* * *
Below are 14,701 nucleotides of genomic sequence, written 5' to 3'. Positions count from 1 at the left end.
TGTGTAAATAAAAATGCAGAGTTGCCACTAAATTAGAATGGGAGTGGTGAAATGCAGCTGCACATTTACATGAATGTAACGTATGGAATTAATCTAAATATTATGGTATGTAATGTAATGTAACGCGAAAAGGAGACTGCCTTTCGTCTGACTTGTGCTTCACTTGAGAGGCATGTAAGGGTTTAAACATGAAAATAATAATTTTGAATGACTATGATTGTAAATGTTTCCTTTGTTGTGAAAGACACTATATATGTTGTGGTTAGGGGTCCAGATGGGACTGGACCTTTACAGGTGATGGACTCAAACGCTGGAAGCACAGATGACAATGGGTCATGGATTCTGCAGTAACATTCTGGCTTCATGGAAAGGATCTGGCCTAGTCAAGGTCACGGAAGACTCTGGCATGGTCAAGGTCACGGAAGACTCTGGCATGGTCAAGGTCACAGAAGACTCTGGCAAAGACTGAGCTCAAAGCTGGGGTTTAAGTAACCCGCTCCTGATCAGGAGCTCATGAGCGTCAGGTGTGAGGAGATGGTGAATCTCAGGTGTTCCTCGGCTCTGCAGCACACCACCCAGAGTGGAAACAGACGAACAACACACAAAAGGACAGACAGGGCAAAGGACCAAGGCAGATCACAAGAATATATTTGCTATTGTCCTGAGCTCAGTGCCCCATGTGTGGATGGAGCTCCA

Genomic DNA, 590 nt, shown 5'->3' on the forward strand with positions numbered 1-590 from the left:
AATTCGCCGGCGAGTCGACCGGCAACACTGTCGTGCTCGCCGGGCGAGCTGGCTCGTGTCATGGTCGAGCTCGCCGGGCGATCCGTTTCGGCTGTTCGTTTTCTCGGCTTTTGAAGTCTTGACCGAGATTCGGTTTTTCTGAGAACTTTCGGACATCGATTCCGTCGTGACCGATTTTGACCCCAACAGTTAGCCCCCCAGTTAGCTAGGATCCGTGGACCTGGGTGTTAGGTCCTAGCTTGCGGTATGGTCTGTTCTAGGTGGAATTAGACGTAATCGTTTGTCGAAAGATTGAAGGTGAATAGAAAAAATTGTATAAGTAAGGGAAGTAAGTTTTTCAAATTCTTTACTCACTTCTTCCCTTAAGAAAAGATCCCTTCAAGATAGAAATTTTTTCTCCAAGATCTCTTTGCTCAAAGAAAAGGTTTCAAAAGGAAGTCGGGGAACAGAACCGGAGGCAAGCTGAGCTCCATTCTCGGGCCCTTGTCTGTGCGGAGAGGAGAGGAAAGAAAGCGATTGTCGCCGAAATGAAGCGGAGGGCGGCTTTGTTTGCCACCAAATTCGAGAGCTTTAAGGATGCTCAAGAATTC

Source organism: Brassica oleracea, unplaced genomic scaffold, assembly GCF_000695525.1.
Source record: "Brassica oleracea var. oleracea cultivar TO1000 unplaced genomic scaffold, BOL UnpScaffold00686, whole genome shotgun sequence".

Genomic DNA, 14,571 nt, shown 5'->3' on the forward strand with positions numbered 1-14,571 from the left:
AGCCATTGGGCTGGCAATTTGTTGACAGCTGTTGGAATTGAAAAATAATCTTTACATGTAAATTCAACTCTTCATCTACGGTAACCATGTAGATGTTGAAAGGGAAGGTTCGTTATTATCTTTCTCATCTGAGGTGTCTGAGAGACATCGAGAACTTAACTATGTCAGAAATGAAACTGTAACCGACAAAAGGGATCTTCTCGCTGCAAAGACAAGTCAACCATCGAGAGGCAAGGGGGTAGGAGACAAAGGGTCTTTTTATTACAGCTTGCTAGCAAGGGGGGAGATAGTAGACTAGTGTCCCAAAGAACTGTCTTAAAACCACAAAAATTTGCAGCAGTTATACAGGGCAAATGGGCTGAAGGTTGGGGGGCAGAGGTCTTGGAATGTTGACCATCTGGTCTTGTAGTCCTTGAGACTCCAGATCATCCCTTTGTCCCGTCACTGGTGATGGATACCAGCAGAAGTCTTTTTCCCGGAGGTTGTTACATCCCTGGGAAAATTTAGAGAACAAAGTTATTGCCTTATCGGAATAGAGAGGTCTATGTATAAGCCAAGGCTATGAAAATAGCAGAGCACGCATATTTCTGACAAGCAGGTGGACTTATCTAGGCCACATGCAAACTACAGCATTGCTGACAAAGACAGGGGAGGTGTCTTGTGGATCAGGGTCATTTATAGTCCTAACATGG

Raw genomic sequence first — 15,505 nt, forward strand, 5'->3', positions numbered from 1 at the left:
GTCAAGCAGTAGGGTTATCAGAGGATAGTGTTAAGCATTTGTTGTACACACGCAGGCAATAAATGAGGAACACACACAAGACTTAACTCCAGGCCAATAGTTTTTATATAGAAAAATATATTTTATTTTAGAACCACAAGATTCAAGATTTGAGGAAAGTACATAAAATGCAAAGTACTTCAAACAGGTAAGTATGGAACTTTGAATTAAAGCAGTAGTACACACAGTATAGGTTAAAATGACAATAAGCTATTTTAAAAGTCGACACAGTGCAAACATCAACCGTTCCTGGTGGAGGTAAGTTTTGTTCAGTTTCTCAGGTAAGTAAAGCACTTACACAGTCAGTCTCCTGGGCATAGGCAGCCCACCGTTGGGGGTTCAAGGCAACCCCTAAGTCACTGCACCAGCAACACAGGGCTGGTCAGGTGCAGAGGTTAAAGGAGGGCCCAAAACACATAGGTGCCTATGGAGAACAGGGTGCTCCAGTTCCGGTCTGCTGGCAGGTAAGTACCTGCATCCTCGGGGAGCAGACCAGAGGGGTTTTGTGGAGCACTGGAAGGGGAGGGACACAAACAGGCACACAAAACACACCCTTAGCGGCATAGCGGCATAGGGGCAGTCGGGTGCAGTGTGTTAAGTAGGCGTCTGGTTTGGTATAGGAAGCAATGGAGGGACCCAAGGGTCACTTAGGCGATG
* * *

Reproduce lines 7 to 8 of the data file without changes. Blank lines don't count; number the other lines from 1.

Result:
Genomic DNA, 14,571 nt, shown 5'->3' on the forward strand with positions numbered 1-14,571 from the left:
AGCCATTGGGCTGGCAATTTGTTGACAGCTGTTGGAATTGAAAAATAATCTTTACATGTAAATTCAACTCTTCATCTACGGTAACCATGTAGATGTTGAAAGGGAAGGTTCGTTATTATCTTTCTCATCTGAGGTGTCTGAGAGACATCGAGAACTTAACTATGTCAGAAATGAAACTGTAACCGACAAAAGGGATCTTCTCGCTGCAAAGACAAGTCAACCATCGAGAGGCAAGGGGGTAGGAGACAAAGGGTCTTTTTATTACAGCTTGCTAGCAAGGGGGGAGATAGTAGACTAGTGTCCCAAAGAACTGTCTTAAAACCACAAAAATTTGCAGCAGTTATACAGGGCAAATGGGCTGAAGGTTGGGGGGCAGAGGTCTTGGAATGTTGACCATCTGGTCTTGTAGTCCTTGAGACTCCAGATCATCCCTTTGTCCCGTCACTGGTGATGGATACCAGCAGAAGTCTTTTTCCCGGAGGTTGTTACATCCCTGGGAAAATTTAGAGAACAAAGTTATTGCCTTATCGGAATAGAGAGGTCTATGTATAAGCCAAGGCTATGAAAATAGCAGAGCACGCATATTTCTGACAAGCAGGTGGACTTATCTAGGCCACATGCAAACTACAGCATTGCTGACAAAGACAGGGGAGGTGTCTTGTGGATCAGGGTCATTTATAGTCCTAACATGG